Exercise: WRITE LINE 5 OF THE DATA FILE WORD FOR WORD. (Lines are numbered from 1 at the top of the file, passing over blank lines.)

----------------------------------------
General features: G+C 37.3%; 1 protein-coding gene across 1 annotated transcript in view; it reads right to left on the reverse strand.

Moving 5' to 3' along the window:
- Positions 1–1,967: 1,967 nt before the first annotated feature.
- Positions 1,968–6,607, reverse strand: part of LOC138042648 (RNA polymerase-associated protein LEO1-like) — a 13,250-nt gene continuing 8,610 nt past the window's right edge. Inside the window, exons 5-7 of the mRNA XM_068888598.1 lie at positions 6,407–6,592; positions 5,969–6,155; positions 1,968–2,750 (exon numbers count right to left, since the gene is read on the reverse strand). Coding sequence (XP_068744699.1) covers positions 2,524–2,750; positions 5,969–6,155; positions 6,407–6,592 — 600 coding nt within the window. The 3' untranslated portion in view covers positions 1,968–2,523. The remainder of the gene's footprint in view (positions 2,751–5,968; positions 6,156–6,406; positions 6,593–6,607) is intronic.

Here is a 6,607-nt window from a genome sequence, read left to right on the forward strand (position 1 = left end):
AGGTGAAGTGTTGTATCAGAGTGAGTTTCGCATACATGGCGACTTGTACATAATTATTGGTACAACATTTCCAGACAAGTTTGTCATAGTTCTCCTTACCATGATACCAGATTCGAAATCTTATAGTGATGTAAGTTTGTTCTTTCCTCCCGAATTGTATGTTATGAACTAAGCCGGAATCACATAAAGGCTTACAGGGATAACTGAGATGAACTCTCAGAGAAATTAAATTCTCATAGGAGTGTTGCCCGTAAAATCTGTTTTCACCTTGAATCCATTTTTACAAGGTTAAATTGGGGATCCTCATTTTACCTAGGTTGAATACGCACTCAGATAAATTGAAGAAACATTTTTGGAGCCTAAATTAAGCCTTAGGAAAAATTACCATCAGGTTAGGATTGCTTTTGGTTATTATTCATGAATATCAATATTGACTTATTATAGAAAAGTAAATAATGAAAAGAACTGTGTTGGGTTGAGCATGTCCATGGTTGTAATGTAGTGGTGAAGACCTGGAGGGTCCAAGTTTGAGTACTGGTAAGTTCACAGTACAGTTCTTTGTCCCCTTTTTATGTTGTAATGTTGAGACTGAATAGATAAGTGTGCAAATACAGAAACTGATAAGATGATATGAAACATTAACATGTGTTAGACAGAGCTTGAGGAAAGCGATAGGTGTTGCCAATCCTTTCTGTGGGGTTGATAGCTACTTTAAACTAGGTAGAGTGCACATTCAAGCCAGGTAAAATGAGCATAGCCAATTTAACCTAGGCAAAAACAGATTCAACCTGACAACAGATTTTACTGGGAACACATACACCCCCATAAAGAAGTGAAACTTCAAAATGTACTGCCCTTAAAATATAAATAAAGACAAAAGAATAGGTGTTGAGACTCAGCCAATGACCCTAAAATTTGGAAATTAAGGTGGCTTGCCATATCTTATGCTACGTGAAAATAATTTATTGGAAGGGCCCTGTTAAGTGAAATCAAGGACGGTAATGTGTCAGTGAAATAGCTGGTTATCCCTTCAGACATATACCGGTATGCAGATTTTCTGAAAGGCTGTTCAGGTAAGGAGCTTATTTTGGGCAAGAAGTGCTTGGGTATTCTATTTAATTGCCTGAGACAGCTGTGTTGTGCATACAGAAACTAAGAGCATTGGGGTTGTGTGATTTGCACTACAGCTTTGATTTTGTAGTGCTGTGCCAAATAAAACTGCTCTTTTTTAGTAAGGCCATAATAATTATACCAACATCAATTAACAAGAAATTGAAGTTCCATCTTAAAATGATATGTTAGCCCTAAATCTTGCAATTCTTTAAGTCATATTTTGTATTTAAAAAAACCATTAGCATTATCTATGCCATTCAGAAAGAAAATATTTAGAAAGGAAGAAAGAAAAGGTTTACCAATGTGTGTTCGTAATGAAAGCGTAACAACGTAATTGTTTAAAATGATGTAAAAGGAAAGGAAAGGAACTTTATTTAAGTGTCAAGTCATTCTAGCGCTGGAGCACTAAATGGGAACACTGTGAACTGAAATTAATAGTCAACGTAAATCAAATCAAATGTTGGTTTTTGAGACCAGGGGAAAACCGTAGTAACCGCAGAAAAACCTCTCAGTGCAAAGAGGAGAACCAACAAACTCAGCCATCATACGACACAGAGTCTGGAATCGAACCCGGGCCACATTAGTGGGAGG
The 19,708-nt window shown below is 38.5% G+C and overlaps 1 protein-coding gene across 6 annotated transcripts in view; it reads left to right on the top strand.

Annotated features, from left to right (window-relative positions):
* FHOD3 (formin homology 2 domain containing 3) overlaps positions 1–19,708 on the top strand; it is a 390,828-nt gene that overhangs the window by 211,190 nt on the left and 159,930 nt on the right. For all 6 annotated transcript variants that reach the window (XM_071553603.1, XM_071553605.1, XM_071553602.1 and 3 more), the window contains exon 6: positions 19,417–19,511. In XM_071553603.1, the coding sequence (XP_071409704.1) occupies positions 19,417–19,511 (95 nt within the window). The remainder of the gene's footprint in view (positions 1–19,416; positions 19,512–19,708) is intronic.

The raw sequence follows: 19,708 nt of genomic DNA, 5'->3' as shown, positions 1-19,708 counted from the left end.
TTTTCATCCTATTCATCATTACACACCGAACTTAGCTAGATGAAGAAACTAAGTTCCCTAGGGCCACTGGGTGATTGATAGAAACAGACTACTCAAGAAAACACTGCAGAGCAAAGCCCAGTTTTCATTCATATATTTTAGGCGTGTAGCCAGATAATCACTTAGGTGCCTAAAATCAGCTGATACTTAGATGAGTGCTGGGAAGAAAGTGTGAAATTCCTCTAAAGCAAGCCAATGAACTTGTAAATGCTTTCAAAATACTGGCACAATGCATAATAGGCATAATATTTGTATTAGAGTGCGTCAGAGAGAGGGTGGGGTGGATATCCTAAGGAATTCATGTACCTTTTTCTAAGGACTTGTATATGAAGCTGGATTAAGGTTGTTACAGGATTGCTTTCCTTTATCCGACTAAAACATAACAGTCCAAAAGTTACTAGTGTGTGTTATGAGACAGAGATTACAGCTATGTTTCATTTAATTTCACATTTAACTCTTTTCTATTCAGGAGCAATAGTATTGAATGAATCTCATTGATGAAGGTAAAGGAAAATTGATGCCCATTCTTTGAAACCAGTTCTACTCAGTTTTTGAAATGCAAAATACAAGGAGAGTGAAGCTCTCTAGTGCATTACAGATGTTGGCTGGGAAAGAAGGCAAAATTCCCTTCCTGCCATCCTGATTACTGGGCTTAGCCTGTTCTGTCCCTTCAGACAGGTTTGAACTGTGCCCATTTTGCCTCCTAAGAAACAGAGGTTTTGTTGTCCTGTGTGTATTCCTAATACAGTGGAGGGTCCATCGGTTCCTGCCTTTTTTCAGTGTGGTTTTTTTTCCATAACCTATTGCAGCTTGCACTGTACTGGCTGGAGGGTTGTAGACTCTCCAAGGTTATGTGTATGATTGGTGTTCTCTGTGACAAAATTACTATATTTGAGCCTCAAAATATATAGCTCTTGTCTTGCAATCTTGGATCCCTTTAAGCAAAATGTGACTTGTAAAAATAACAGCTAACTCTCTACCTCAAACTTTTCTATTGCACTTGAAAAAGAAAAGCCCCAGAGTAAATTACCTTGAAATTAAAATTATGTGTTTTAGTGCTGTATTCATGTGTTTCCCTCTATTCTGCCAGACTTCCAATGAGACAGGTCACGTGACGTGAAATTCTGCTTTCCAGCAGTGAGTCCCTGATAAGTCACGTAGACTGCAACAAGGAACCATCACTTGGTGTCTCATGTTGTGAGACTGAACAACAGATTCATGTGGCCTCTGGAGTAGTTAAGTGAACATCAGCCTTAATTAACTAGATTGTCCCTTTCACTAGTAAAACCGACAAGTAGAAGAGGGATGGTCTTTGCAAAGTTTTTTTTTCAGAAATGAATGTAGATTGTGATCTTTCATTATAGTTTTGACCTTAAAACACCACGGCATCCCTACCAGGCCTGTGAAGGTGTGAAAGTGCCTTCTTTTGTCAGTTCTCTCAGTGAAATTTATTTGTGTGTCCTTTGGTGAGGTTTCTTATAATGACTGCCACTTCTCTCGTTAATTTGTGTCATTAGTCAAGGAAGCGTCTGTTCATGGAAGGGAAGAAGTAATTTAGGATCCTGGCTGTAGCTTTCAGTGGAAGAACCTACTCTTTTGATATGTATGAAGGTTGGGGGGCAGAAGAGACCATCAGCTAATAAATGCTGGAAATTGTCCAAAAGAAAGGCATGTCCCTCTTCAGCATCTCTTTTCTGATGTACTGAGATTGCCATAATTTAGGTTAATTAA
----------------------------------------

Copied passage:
Here is a 6,607-nt window from a genome sequence, read left to right on the forward strand (position 1 = left end):